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Last Updated on 09 Jul 2018

Author: Paschalis Paschidis

CAPInv. 515: asianon thiasos


i. Geographical area Macedonia
ii. Region Mygdonia
iii. Site Lete


i. Full name (original language) ἀσιανῶν θίασος (SEG 35: 751, l. 5)
ii. Full name (transliterated) asianon thiasos


i. Date(s) 187 / 188 (?) AD


ii. Name elements
Ethnic:asianoi: There are two possible interpretations of the term Asianoi, attested in various Dionysiac thiasoi in the Northern Balkans and the Propontis. According to Nigdelis 2006: 138 no. 116 (with earlier literature), the Asianoi were initiates of Dionysos at least initially originating from Asia Minor. According to Jaccottet 2003: II 108-9 this Asian origin may have been fictitious and with religious connotations, a means to distinguish these groups of initiates from other thiasoi of the god.
iii. Descriptive terms θίασος, thiasos
Note thiasos: SEG 35: 751, l. 5.


i. Source(s) SEG 35: 751 (AD 187/8)
Note See also: Jaccottet II 23
Online Resources SEG 35: 751
i.a. Source type(s) Epigraphic source(s)
i.b. Document(s) typology & language/script Funerary epigram in Greek for Fabis.
i.c. Physical format(s) Early Hellenistic grave stele, reused for a funerary epigram in the second century AD.
ii. Source(s) provenance Found at the village of Lagina, very close to ancient Lete. Nigdelis 2006: 139-40 points out that we cannot exclude the possibility that the stele was transferred to Lagina by nearby Thessaloniki, where the other two inscriptions testifying to thiasoi of Asianoi were found.


iii. Members The initiates of the thiasos are called μύσται, mystai (σεμνοτάτων μυστῶν, semnotaton myston, l. 2)
iv. Officials According to one of the many interpretations of the epigram (M. B. Hatzopoulos in BE 1987: no. 684; for other interpretations see XII.i: Comments, below), the ἱεραὶ εὐιάδες, hierai euiades (l. 4) were priestesses of Bakchos.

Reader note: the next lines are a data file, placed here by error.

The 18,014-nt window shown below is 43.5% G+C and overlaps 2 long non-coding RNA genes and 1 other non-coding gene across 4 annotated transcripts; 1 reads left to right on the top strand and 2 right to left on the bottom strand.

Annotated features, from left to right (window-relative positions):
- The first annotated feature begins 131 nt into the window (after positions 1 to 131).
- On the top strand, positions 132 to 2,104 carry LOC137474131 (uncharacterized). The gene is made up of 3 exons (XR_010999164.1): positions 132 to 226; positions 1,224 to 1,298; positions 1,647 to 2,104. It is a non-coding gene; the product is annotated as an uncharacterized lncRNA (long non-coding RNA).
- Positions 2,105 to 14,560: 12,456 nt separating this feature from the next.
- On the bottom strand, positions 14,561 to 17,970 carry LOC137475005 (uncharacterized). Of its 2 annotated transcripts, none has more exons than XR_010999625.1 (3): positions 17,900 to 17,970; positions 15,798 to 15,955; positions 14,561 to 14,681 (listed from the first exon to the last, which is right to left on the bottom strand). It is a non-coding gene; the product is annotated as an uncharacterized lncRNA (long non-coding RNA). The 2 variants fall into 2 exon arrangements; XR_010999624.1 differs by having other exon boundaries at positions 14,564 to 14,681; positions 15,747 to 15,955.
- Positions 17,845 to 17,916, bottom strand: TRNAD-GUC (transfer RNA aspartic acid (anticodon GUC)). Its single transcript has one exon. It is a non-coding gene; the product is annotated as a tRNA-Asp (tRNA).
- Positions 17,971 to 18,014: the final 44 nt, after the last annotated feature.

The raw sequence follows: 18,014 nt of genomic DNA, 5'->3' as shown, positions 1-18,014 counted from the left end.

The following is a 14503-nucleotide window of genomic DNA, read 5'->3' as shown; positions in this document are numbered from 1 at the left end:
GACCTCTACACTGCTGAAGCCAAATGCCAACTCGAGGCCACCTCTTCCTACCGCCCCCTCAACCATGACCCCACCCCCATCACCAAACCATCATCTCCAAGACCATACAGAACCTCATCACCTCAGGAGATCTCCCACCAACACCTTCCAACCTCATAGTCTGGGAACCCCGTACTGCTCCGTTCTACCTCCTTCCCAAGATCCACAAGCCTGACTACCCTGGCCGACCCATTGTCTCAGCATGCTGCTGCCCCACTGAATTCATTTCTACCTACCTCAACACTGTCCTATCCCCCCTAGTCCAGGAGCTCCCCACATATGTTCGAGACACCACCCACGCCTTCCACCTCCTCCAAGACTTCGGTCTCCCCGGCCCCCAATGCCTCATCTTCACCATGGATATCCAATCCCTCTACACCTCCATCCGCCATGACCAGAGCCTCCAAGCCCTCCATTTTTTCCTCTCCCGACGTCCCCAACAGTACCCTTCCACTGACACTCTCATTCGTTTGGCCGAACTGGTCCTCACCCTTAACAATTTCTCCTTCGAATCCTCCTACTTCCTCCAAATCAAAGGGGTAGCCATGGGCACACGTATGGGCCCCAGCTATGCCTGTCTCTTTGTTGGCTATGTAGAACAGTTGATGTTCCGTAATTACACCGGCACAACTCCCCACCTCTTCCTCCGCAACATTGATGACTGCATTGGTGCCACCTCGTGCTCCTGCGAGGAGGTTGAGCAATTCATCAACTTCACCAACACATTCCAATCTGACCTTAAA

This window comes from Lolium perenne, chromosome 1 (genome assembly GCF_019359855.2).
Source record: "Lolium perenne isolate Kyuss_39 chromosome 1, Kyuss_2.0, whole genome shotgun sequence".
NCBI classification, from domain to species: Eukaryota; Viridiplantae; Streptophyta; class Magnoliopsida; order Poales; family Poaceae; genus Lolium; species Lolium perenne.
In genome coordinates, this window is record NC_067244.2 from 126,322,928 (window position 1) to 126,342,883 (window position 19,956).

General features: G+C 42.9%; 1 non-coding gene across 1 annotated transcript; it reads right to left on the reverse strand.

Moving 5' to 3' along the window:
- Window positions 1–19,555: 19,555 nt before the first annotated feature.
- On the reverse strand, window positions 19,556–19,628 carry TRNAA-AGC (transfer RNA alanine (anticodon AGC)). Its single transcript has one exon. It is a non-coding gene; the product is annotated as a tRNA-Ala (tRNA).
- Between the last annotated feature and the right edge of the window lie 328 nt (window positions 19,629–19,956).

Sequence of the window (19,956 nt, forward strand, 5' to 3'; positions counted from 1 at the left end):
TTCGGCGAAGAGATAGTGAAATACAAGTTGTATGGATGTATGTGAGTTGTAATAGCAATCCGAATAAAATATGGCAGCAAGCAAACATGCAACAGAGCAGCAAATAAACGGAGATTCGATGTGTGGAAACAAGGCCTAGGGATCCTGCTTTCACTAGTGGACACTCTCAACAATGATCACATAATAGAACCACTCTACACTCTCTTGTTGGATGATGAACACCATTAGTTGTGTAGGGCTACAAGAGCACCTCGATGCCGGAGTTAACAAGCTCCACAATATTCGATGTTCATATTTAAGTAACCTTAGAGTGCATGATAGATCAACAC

ii. Interaction abroad Thiasoi of Asianoi are attested throughout the Northern Balkans and at Perinthos (see Jaccottet 2003: II 108-9), and twice more in Macedonia (both at Thessalonike: CAPInv. 722 and CAPInv. 723). There is no reason to assume, however, that there was contact between these groups.


i. Comments Jaccottet II 23 wonders if the term thiasos is not used here poetically, in lieu of another term, such as bakcheion, but the close parallel in prose from Thessalonike (CAPInv. 722: Ἀσιανῶν ὁ θίασος, Asianon ho thiasos) makes clear that this was the actual descriptive term for this association.
The date was originally engraved as θιτ΄ (Actian era, AD 287/8) and then corrected to θισ΄ (AD 187/8); see BE 1987: no. 684. Jaccottet II 23 maintains the reading and interpretation of the first editor (Rhomiopoulou 1981: 301-2 no. 6): θιτ΄, i.e. 319 according to the provincial (and not the Actian) era, i.e. AD 171/2. Finally, Nigdelis 2006: 140 no. 120 claims that the date should be read as θπσ΄, i.e. AD 289/2, that the era is the provincial one, and that the inscription should thus be dated to AD 141/2.
There are several different interpretations of this epigram depending on the interpretation of προφυγών, prophygon and ἱεραὶ εὐιάδες, hierai euiades (l. 4):
a) Fabis left the holy rituals of the venerable initiates and went to Hades (rightly rejected by Voutiras 1984: 47).
b) Fabis, one of the venerable initiates, left the holy vines of Dionysos for the Netherworld (Sijpestejn 1983).
c) Fabis, one of the venerable initiates, escaped the demonic Maenads and took refuge in Hades (Voutiras 1984: 48-50).
d) Fabis, one of the venerable initiates, took refuge among the holy vines of Hades (Jaccottet II 23).
e) Fabis, one of the venerable initiates, left the company of the holy priestesses of Bacchus and went to Hades (M. B. Hatzopoulos, BE 1987: no. 684).
iii. Bibliography Jaccottet, A.F. (2003), Choisir Dionysos. Les associations dionysiaques ou la face cachée du dionysisme, Zürich.
Nigdelis, P.M. (2006), Επιγραφικά Θεσσαλονίκεια. Συμβολή στην πολιτική και κοινωνική ιστορία της αρχαίας Θεσσαλονίκης, Thessaloniki: 138-42.
Rhomiopoulou, K. (1981), ‘New Inscriptions in the Archaeological Museum, Thessaloniki’ in H.J. Dell (ed.), Ancient Macedonian Studies in Honor of Charles F. Edson, Thessaloniki: 299-305, esp. 301-2 no. 6.
Sijpestejn, P.J. (1983), ‘Remarks on Some Recently Published Inscriptions’, ZPE 52: 288.
Voutiras, E. (1984), ‘Παρατηρήσεις σε τρία επιγράμματα’, Ἑλληνικά 35: 38-50, esp. 45-50.


i. Private association Certain
Note In the context of Dionysiac cults distinguishing between thiasos denoting the sum total of the god's devotees in a particular city and thiasos as a private cultic association is often strenuous. In this case, however, the fact that the group's name has a further mark of distinction (thiasos of the Asianoi) ensures that we are dealing with the latter case.